Raises unlikely, layoffs possible
By Matt Kelly
legislators painted a bleak budget picture as they listened to
constituents at the Universitys annual legislative forum,
held Jan. 4 in Newcomb Hall.
opening remarks, U.Va. President
John T. Casteen III noted that this year marks the first time
in his adult life that the General Assembly would wrestle with
a budget deficit. Legislators must close a $1.2 billion hole in
the budget for the current fiscal year, which ends June 30.
Sen.-elect Creigh Deeds, elected last month to fill the unexpired
term of the late Emily Couric, predicted a difficult session.
He charged that outgoing Gov. Jim Gilmore had proposed a political
budget for the 2002-04 biennium that incoming Gov.-elect
Mark Warner and legislators on both sides of the aisle are preparing
will have to be written again from fresh cloth, Deeds said.
noted that state agency heads were looking at the possibility
of cutting jobs, and legislators could not realistically commit
to any new spending, despite pressure to do so.
that vein, Del.-elect Rob B. Bell III read a list of causes and
agencies that have approached him in recent weeks, asking for
noted that the University weathered the last recession without
layoffs by hiking tuition. Now, he said, Gilmore has proposed
lifting the freeze on in-state tuition, but with the additional
money flowing to the state instead of the University.
Del. Mitch Van Yahres said that the legislature needs to fund
pay increases for state workers, although he later acknowledged
that the money may not be there. Apart from budget issues, he
listed as priorities examining the Standards of Learning tests,
which 11th-graders will soon need to pass in order to graduate,
and health care for children, saying the states current
program to provide insurance coverage for the children of working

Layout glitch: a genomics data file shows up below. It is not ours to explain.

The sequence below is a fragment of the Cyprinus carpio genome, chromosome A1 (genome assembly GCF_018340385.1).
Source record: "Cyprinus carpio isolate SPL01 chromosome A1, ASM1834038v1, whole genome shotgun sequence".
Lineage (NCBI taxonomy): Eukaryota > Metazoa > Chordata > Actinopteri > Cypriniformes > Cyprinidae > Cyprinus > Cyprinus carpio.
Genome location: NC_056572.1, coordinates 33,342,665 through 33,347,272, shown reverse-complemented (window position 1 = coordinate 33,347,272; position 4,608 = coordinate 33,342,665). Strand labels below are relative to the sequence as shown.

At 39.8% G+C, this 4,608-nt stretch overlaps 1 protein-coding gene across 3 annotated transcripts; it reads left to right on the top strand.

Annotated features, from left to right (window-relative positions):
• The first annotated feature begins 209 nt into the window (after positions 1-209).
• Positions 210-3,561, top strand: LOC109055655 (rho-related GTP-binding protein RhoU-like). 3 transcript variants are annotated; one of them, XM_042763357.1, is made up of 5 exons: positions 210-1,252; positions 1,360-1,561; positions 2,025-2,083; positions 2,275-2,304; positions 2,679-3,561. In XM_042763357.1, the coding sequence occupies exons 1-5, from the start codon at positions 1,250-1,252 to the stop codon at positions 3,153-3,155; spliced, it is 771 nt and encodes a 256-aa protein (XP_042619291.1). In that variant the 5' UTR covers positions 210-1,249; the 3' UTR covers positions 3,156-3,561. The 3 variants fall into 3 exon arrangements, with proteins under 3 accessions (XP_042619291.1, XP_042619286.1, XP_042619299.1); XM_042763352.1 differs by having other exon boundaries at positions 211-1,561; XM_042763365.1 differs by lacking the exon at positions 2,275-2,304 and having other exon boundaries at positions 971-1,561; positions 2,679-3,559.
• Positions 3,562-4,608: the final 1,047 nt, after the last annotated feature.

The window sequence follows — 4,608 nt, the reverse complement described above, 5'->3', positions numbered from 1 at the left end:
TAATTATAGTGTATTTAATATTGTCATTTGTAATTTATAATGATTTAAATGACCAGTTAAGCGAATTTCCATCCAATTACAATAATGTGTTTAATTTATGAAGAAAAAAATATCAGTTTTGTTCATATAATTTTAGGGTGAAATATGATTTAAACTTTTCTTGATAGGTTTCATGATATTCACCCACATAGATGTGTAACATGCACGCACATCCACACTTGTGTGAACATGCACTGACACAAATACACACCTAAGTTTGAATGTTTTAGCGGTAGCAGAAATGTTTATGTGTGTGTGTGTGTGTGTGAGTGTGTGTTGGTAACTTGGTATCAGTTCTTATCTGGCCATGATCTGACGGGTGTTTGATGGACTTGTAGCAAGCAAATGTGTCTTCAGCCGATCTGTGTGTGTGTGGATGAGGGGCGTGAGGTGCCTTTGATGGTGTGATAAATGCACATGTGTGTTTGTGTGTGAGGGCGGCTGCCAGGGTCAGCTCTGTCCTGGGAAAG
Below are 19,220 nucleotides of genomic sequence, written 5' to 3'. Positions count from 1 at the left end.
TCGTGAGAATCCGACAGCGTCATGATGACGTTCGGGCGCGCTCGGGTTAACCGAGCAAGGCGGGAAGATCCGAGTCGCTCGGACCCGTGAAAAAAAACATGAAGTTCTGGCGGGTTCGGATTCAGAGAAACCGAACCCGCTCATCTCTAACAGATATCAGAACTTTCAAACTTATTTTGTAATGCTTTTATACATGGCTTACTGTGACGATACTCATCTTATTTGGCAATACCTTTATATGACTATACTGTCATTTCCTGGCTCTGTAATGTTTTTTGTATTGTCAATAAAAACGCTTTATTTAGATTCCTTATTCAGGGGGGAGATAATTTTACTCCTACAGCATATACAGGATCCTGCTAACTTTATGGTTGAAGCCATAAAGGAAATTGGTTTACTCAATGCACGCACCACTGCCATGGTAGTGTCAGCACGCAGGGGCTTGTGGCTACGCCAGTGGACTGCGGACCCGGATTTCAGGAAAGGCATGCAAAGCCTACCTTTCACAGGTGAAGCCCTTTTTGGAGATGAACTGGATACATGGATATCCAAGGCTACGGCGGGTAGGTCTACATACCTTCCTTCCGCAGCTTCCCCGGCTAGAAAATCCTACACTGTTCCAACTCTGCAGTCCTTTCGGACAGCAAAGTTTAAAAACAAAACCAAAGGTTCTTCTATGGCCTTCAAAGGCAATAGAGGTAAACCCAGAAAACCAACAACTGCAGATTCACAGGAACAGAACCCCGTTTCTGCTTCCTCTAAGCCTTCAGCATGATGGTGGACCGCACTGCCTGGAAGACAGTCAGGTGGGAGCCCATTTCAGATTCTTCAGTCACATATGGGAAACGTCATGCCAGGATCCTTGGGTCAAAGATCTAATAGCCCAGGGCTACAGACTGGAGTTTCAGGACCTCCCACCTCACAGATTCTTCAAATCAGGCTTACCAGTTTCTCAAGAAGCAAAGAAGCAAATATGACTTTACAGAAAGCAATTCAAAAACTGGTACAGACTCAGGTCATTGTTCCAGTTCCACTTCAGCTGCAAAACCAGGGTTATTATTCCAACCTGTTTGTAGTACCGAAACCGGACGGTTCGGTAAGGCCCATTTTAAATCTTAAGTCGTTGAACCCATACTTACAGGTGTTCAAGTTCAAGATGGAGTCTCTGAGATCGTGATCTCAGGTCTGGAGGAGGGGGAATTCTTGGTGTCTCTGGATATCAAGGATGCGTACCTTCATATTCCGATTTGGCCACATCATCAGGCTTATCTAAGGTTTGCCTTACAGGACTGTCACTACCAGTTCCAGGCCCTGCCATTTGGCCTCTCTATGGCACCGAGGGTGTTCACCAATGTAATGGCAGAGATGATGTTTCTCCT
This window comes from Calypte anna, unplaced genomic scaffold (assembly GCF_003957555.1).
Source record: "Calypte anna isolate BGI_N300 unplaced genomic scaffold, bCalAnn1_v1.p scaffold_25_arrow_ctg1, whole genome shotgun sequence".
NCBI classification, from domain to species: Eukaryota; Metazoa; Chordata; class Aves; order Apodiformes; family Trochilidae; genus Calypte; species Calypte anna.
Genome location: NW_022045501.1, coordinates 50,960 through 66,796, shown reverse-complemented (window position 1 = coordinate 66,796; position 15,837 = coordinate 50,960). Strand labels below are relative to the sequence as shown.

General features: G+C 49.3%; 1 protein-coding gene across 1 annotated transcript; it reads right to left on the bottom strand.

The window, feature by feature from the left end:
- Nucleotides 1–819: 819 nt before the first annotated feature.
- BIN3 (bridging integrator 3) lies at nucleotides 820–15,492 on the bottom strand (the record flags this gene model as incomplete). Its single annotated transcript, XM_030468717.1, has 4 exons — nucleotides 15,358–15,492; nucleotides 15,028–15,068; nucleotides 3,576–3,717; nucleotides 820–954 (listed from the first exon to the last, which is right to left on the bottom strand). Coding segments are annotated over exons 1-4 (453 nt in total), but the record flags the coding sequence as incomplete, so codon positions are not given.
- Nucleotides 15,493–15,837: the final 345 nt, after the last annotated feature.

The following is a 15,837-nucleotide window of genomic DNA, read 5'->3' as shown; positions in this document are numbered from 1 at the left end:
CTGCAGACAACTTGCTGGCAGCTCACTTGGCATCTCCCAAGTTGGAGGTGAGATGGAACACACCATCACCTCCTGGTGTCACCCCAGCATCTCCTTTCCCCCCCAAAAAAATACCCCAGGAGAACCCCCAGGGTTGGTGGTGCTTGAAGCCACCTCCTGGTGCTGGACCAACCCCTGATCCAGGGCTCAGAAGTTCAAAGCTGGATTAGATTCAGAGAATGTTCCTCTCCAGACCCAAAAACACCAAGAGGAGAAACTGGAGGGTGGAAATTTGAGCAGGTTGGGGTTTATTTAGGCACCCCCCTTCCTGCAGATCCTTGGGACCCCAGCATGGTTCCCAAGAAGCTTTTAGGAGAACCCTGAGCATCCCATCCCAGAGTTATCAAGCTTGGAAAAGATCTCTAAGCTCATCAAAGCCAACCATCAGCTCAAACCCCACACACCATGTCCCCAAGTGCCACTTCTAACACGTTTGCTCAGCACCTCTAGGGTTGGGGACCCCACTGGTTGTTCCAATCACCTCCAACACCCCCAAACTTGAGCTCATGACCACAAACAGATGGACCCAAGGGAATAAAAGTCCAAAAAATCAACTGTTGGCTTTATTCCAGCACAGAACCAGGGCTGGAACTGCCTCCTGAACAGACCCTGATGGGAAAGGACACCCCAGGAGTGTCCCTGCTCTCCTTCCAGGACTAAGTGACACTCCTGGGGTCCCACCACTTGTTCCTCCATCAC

poor is wasting federal money.
a graduate of the College
of Arts & Sciences and Law
School, said he wants to keep U.Va. a world-class university,
but warned that with a budget deficit, maintaining level funding
would be a godsend. He said he favored issuing bonds
to fund construction because that would spread payments out and
take advantage of the states favorable bond rating.
echoed Van Yahres concern about the SOLs, noting that Virginias
plan must be aligned with federal regulations that call for testing
every year. The state must also determine what to do with students
who fail the final tests, which must be passed in order to receive
a high school diploma.
for the legislators covered a wide spectrum. Chuck Callahan of
expressed concern over Gilmores proposed 50 percent cuts
in maintenance funding. Van Yahres agreed, saying part of U.Va.s
uniqueness was its historic buildings. Bell noted that cutting
maintenance now may lead to larger costs in the future, and Deeds
declared the cut unacceptable.
McIvor, who said he spoke as a private citizen, chastised legislators
for not fully funding the states new classified pay plan.
Van Yahres agreed in principle, saying the plan should have been
funded, but noted that the state is out of money. While state
employees deserve a raise, he warned that in the coming session
some agencies and programs may be eliminated.
the forum, Van Yahres said legislators understood the pay plan
should have been funded, but did not create a mechanism for it.
The funding, he said, fell victim to the scaling back of the states
library supervisor complained about the new, three-tier evaluation
system that is part of the new classified pay system, saying it
did not give managers enough latitude in rewarding employees.
It divides employees into three categories pass,
fail, or walks on water, she said.
Phillips asked about the $45 million Tuition Assistance Grant
program, which provides aid to students attending private Virginia
colleges, specifically asking if it might become needs-based.
The legislators noted the TAG programs popularity. Van Yahres
said its purpose is to relieve pressure from public universities
to increase in-state enrollment.
Wilson, a Curry
School student and the student member of the Board of Visitors,
said students are concerned about an increase in tuition, particularly
if the increased revenues flow to the state instead of colleges.
Van Yahres said that any tuition hikes should be coupled with
more financial aid. Bell said any tuition increase should stay
with the school.